The Sixth Circuit Court of Appeals recently affirmed the conviction of a former Army Private, Steven D. Green, for sexual assault and the murder of four Iraqi civilians in 2006. What makes this case unique is that Green was tried in federal district court rather than in a military court-martial. By the time Army officials became aware of the allegations against Green, the military had discharged him from the service. Court-martial jurisdiction is based on the status of the soldier at the time of the offense and at the time of trial. Because Green was no longer a member of the military at the time the Army discovered the allegations, court-martial jurisdiction no longer existed.
Prior to 2000, this situation created a jurisdictional gap whereby former service members could avoid criminal prosecution for acts they committed but were not discovered before they were discharged. In 2000, Congress passed the Military Extraterritorial Jurisdiction Act (MEJA) to close that gap. Under MEJA, the U.S. Government may prosecute former soldiers for crimes they committed outside the special territorial and maritime jurisdiction of the United States while they were members of the military. Prosecutions under MEJA have been rare, and the case against Steven Green represents one of the few times federal authorities have used the statute.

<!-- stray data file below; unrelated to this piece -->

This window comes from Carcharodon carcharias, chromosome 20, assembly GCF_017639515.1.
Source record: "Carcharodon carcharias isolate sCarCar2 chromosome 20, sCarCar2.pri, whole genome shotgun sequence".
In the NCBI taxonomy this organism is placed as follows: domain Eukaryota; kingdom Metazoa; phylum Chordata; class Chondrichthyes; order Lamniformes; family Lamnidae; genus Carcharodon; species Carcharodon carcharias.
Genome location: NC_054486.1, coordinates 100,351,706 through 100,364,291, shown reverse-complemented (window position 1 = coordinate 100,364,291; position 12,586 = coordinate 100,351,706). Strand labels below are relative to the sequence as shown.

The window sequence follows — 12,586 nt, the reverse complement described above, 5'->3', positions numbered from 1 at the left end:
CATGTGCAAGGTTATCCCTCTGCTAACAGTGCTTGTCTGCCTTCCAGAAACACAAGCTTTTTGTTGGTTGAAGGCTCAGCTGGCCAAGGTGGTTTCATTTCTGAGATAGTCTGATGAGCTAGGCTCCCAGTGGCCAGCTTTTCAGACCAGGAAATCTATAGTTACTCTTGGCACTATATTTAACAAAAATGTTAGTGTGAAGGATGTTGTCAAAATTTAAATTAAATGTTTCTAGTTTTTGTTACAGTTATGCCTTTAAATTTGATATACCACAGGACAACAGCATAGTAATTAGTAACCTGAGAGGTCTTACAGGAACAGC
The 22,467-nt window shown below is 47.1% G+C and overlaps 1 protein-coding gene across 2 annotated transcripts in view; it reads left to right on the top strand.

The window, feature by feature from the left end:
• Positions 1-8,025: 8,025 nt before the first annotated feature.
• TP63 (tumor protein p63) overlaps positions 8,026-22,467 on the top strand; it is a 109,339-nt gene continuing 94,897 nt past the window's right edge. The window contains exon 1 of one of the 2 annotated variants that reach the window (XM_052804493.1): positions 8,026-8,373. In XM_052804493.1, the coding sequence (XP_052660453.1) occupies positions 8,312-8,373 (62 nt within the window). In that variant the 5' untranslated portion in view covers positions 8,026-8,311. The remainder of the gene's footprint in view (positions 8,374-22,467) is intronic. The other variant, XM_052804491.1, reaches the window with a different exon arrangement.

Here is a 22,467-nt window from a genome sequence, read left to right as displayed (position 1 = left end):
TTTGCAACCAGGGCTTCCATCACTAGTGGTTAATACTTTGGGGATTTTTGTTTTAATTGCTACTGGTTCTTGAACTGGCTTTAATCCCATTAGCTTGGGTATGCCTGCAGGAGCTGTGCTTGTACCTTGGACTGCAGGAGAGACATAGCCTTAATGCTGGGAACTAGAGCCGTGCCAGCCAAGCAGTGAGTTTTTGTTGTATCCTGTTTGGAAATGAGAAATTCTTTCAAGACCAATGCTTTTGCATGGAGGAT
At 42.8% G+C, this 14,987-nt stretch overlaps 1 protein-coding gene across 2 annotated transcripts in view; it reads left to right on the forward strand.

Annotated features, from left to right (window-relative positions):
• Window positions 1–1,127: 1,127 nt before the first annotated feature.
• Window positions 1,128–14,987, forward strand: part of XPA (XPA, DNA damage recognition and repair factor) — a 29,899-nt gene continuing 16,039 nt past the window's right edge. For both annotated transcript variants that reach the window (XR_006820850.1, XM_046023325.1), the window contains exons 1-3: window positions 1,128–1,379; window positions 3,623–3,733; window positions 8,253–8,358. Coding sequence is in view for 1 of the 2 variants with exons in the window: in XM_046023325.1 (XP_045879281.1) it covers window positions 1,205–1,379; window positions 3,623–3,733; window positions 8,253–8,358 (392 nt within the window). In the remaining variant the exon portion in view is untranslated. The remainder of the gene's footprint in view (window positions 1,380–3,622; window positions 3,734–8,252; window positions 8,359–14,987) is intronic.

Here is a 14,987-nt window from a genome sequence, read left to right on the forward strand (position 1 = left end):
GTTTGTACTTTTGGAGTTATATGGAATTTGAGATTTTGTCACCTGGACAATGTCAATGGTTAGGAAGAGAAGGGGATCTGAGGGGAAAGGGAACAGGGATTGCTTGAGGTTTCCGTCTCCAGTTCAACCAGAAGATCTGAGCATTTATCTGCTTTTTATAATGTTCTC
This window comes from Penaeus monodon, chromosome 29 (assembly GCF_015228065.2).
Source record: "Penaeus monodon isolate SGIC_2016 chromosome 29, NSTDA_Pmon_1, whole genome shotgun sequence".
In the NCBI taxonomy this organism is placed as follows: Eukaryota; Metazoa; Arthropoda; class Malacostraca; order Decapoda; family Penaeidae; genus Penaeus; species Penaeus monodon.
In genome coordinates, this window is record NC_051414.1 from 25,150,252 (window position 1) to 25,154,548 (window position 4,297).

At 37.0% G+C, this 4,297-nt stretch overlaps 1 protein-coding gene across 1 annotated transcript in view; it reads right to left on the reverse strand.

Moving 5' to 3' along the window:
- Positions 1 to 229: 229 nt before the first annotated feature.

Use of MEJA to prosecute former service members for crimes committed outside of U.S. territory raise several constitutional issues. The Sixth Circuit opinion in Green addresses a number of these issues, including Green’s contention that MEJA violates separation of powers. Green contended that MEJA violates this principle because it expands the executive’s power to enforce the law by expanding its jurisdiction. The Sixth Circuit rejected this argument. The court agreed that MEJA represents an expansion of executive authority, but that expansion does not come at the expense of another branch of government. Accordingly MEJA is no different than any other federal law that increases the categories of criminal conduct.
This holding is interesting in light of the ongoing debate over whether terrorist suspects should be tried in federal court or in military commissions. Those who have argued for trial in military commissions assert that federal courts lack the necessary tools to handle these cases and, therefore, a special and separate system of adjudication is needed. Cases like Green suggest the opposite. According to the Sixth Circuit’s decision in Green, Congress can in fact provide the executive with the authority to try problematic cases in federal courts, and, if this decision is any indication, courts are likely to give significant deference to those congressional grants of authority.